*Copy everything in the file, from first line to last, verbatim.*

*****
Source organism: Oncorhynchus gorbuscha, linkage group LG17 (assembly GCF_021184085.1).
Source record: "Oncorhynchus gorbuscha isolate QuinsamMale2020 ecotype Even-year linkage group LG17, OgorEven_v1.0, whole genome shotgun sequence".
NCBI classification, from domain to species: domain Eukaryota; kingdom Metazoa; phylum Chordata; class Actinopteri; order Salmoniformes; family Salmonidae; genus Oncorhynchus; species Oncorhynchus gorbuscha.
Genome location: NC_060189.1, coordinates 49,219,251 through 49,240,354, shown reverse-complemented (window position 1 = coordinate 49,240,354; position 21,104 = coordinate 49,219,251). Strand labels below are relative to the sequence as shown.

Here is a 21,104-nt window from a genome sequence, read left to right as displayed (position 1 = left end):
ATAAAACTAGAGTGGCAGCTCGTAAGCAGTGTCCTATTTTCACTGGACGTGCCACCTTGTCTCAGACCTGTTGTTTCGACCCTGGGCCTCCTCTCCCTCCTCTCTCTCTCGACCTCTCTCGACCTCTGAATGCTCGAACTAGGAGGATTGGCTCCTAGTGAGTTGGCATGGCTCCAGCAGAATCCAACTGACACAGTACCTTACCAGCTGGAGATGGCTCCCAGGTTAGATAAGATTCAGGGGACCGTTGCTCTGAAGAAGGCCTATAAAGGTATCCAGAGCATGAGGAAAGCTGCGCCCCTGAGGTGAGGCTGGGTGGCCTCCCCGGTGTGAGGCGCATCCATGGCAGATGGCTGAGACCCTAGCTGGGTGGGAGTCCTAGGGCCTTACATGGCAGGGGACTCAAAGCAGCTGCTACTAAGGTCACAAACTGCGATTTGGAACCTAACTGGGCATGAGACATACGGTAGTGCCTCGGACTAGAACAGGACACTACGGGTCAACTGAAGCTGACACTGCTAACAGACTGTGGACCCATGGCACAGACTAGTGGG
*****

Source organism: Oncorhynchus gorbuscha, linkage group LG17 (assembly GCF_021184085.1).
Source record: "Oncorhynchus gorbuscha isolate QuinsamMale2020 ecotype Even-year linkage group LG17, OgorEven_v1.0, whole genome shotgun sequence".
NCBI classification, from domain to species: domain Eukaryota; kingdom Metazoa; phylum Chordata; class Actinopteri; order Salmoniformes; family Salmonidae; genus Oncorhynchus; species Oncorhynchus gorbuscha.
Genome location: NC_060189.1, coordinates 49,219,251 through 49,240,354, shown reverse-complemented (window position 1 = coordinate 49,240,354; position 21,104 = coordinate 49,219,251). Strand labels below are relative to the sequence as shown.

Here is a 21,104-nt window from a genome sequence, read left to right as displayed (position 1 = left end):
ATAAAACTAGAGTGGCAGCTCGTAAGCAGTGTCCTATTTTCACTGGACGTGCCACCTTGTCTCAGACCTGTTGTTTCGACCCTGGGCCTCCTCTCCCTCCTCTCTCTCTCGACCTCTCTCGACCTCTGAATGCTCGAACTAGGAGGATTGGCTCCTAGTGAGTTGGCATGGCTCCAGCAGAATCCAACTGACACAGTACCTTACCAGCTGGAGATGGCTCCCAGGTTAGATAAGATTCAGGGGACCGTTGCTCTGAAGAAGGCCTATAAAGGTATCCAGAGCATGAGGAAAGCTGCGCCCCTGAGGTGAGGCTGGGTGGCCTCCCCGGTGTGAGGCGCATCCATGGCAGATGGCTGAGACCCTAGCTGGGTGGGAGTCCTAGGGCCTTACATGGCAGGGGACTCAAAGCAGCTGCTACTAAGGTCACAAACTGCGATTTGGAACCTAACTGGGCATGAGACATACGGTAGTGCCTCGGACTAGAACAGGACACTACGGGTCAACTGAAGCTGACACTGCTAACAGACTGTGGACCCATGGCACAGACTAGTGGG